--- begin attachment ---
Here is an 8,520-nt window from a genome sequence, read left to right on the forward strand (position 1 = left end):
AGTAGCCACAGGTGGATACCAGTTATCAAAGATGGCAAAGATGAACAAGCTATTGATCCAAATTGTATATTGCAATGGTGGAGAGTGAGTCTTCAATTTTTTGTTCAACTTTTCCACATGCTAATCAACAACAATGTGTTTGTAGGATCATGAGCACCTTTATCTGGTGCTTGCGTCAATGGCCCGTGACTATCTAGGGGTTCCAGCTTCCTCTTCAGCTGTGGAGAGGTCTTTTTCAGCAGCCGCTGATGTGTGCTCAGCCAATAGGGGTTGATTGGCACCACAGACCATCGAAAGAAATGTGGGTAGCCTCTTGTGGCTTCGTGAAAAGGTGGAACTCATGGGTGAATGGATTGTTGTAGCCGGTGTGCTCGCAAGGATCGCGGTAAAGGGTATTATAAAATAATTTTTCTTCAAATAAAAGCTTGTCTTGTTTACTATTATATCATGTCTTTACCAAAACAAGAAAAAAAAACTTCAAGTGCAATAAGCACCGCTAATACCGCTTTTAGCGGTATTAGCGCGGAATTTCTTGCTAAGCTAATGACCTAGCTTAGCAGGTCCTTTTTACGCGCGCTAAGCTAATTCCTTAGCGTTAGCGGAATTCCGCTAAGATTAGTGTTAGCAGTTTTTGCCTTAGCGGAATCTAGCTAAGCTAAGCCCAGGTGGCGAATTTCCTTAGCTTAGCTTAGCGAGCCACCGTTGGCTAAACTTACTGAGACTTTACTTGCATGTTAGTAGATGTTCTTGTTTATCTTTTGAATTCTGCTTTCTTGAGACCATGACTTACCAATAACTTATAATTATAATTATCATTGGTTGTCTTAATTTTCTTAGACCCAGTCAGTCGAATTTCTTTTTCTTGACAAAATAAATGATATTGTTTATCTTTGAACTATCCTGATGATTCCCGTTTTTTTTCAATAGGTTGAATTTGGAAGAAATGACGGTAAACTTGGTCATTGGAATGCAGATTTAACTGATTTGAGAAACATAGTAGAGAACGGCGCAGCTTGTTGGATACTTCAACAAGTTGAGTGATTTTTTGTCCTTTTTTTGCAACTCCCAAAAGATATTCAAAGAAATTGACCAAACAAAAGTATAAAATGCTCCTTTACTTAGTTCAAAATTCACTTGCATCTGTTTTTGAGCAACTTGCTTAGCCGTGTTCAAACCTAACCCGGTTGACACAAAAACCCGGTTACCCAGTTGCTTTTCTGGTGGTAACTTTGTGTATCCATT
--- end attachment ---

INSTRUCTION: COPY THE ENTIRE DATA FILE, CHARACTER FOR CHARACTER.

Here is an 8,520-nt window from a genome sequence, read left to right on the forward strand (position 1 = left end):
AGTAGCCACAGGTGGATACCAGTTATCAAAGATGGCAAAGATGAACAAGCTATTGATCCAAATTGTATATTGCAATGGTGGAGAGTGAGTCTTCAATTTTTTGTTCAACTTTTCCACATGCTAATCAACAACAATGTGTTTGTAGGATCATGAGCACCTTTATCTGGTGCTTGCGTCAATGGCCCGTGACTATCTAGGGGTTCCAGCTTCCTCTTCAGCTGTGGAGAGGTCTTTTTCAGCAGCCGCTGATGTGTGCTCAGCCAATAGGGGTTGATTGGCACCACAGACCATCGAAAGAAATGTGGGTAGCCTCTTGTGGCTTCGTGAAAAGGTGGAACTCATGGGTGAATGGATTGTTGTAGCCGGTGTGCTCGCAAGGATCGCGGTAAAGGGTATTATAAAATAATTTTTCTTCAAATAAAAGCTTGTCTTGTTTACTATTATATCATGTCTTTACCAAAACAAGAAAAAAAAACTTCAAGTGCAATAAGCACCGCTAATACCGCTTTTAGCGGTATTAGCGCGGAATTTCTTGCTAAGCTAATGACCTAGCTTAGCAGGTCCTTTTTACGCGCGCTAAGCTAATTCCTTAGCGTTAGCGGAATTCCGCTAAGATTAGTGTTAGCAGTTTTTGCCTTAGCGGAATCTAGCTAAGCTAAGCCCAGGTGGCGAATTTCCTTAGCTTAGCTTAGCGAGCCACCGTTGGCTAAACTTACTGAGACTTTACTTGCATGTTAGTAGATGTTCTTGTTTATCTTTTGAATTCTGCTTTCTTGAGACCATGACTTACCAATAACTTATAATTATAATTATCATTGGTTGTCTTAATTTTCTTAGACCCAGTCAGTCGAATTTCTTTTTCTTGACAAAATAAATGATATTGTTTATCTTTGAACTATCCTGATGATTCCCGTTTTTTTTCAATAGGTTGAATTTGGAAGAAATGACGGTAAACTTGGTCATTGGAATGCAGATTTAACTGATTTGAGAAACATAGTAGAGAACGGCGCAGCTTGTTGGATACTTCAACAAGTTGAGTGATTTTTTGTCCTTTTTTTGCAACTCCCAAAAGATATTCAAAGAAATTGACCAAACAAAAGTATAAAATGCTCCTTTACTTAGTTCAAAATTCACTTGCATCTGTTTTTGAGCAACTTGCTTAGCCGTGTTCAAACCTAACCCGGTTGACACAAAAACCCGGTTACCCAGTTGCTTTTCTGGTGGTAACTTTGTGTATCCATT